Salvation and Forgiveness
The parable in Matthew 18:23-35 talks about how the failure to forgive causes a person to lose his salvation. It illustrates the big picture of how God pardons us of an unpayable debt. It then demonstrates the absurdity of how one who has been given such grace can then withhold the erasing of a much smaller debt, as though the gift meant nothing. Jesus appears to be reiterating a teaching that He stated prior in the book of Matthew. “For if ye forgive men their trespasses, your heavenly Father will also forgive you: But if ye forgive not men their trespasses, neither will your Father forgive your trespasses” (Matthew 6:14-15).
God’s gift of His only Son to pay our debt and grant us redemption should have a changing effect on our hearts (Ephesians 4:32), which is what God is asking for in the parable, “So likewise shall my heavenly Father do also unto you, if ye from your hearts forgive not every one his brother their trespasses” (Matthew 18:35).
While God is explicit in His directive to pardon, the parable also teaches that we must first experience the pardon of God in order to be able to pardon others. We cannot do that in our own strength and may need to pray for God to help us to His will. This is a prayer God will hear (Mark 11:25). It may be difficult, but as Jesus pardoned those who crucified Him (Luke 23:34) so can we pardon others with His help when we are tempted to hold a grudge (Hebrews 2:18).
The Bible states that there are books in heaven and that those who are saved are written in the Book of Life (Philippians 4:3, Revelation 20:15). Jesus tells His believers that if they overcome known sins that they will not be blotted out of this book (Revelation 3:5). It would then stand true that if they did not overcome those known sins, then they would be blotted out of the Book of Life. If we know better than to hold onto a sin, yet do it willingly, we cannot expect to stay forgiven (Hebrews 10:26-27).
The Bible speaks of people who were once God’s servants but later lost their salvation, such as king Saul (1 Samuel 1:10-11, 1 Chronicles 10:13). It states that people will depart from the faith (1 Timothy 4:1). This is also seen in the parable of the sower (Luke 8:5-15) where some fall away (verse 13). This is why Jesus says we must abide in Him (John 15:4-6). Those who endure to the end will be saved (Matthew 24:13).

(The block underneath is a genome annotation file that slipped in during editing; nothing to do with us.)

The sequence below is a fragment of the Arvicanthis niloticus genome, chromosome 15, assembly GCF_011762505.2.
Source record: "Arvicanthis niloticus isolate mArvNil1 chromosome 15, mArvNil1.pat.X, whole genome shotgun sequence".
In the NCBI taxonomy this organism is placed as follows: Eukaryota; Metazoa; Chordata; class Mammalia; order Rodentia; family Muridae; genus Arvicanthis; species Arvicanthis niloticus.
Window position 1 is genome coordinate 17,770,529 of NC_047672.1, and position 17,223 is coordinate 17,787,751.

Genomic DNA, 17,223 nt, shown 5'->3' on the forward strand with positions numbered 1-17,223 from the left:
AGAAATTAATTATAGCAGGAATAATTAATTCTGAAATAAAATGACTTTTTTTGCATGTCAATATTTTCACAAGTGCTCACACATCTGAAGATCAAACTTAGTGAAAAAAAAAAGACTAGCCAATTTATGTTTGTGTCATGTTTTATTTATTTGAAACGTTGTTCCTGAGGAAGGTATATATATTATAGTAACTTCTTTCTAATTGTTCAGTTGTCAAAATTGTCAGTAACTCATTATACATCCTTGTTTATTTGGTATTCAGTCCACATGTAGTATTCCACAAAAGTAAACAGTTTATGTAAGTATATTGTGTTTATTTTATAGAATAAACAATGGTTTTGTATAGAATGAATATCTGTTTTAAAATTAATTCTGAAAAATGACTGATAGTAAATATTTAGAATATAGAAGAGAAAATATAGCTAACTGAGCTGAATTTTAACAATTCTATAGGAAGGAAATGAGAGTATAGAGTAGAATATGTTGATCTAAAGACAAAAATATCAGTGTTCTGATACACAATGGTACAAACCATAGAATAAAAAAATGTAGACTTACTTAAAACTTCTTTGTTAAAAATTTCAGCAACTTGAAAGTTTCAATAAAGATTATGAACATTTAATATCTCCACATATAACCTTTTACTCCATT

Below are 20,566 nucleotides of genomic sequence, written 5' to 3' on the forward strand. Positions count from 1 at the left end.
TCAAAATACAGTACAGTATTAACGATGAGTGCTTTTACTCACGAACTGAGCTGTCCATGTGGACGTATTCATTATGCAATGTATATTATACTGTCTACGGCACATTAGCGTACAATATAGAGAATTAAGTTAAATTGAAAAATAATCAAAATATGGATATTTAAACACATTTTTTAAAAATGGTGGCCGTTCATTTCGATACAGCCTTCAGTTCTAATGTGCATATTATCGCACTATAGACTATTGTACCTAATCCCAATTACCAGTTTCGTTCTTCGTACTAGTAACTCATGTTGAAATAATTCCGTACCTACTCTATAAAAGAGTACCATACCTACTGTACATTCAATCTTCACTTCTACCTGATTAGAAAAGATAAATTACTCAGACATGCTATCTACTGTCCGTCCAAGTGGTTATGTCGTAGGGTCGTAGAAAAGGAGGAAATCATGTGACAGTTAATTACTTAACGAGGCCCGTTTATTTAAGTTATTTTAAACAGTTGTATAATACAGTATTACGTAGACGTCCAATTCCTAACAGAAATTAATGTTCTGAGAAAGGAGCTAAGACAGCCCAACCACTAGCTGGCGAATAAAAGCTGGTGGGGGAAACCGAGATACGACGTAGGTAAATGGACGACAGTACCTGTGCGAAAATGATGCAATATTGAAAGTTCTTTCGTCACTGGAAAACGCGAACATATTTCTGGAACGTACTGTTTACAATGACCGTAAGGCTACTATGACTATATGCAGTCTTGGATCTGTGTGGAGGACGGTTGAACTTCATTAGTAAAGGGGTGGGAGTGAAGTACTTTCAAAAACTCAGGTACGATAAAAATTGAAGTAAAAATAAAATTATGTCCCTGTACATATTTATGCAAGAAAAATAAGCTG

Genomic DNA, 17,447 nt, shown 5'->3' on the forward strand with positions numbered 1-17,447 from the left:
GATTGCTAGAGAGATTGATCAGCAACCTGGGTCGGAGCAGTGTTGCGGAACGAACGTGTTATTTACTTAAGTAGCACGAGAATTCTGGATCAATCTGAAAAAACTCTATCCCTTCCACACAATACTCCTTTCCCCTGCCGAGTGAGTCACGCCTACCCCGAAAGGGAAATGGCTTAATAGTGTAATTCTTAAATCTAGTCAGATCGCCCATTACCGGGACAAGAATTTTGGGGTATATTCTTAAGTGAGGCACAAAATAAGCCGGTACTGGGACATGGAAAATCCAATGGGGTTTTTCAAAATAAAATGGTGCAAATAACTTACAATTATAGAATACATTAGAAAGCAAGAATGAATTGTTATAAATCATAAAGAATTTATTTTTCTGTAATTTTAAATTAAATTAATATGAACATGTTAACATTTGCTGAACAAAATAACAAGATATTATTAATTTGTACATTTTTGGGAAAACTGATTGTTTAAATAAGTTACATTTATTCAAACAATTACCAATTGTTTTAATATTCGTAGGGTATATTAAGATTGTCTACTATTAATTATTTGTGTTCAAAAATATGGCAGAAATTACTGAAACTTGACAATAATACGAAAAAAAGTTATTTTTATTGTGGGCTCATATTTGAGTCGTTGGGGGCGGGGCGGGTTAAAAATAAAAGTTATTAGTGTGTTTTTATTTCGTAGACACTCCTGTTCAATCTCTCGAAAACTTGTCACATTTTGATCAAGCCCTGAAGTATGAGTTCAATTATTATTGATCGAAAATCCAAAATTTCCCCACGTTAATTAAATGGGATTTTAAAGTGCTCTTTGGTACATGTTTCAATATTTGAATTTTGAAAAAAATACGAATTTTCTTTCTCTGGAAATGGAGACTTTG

We can have assurance of our salvation and can trust that God is faithful to save us if we remain standing in the gospel (1 Corinthians 15:1-2). While no one can pluck us from Jesus’ hand (John 10:28-29), we ourselves can choose to leave. This freedom of choice comes from a God of love (1 John 4:8) and He respects our decision to accept or reject Him. God is very clear that He only desires that we be saved (Ezekiel 18:31-32) and we can know we are saved as we remain in connection and obedience to Him (1 John 3:2-5). We may make mistakes, but we are safe as we keep getting back up and looking to God for forgiveness and victory (Proverbs 24:16, 1 John 1:9, 1 John 2:1).
So, then if a believer refuses to pardon others, which disobeys a direct command from God, it is clear from Scripture that he would indeed lose his salvation. “When a righteous man turneth away from his righteousness, and committeth iniquity, and dieth in them; for his iniquity that he hath done shall he die” (Ezekiel 18:26). While God desires for everyone to come to heaven, He will not allow anything there that will defile it (Revelation 21:27). Any evil in the heart defiles (Matthew 15:18) and heaven is a place of healing and peace (Revelation 22:2).
“And forgive us our sins; for we also forgive every one that is indebted to us. And lead us not into temptation; but deliver us from evil” (Luke 11:4).
For more on this topic, check: Can a Christian lose their salvation?
In His service,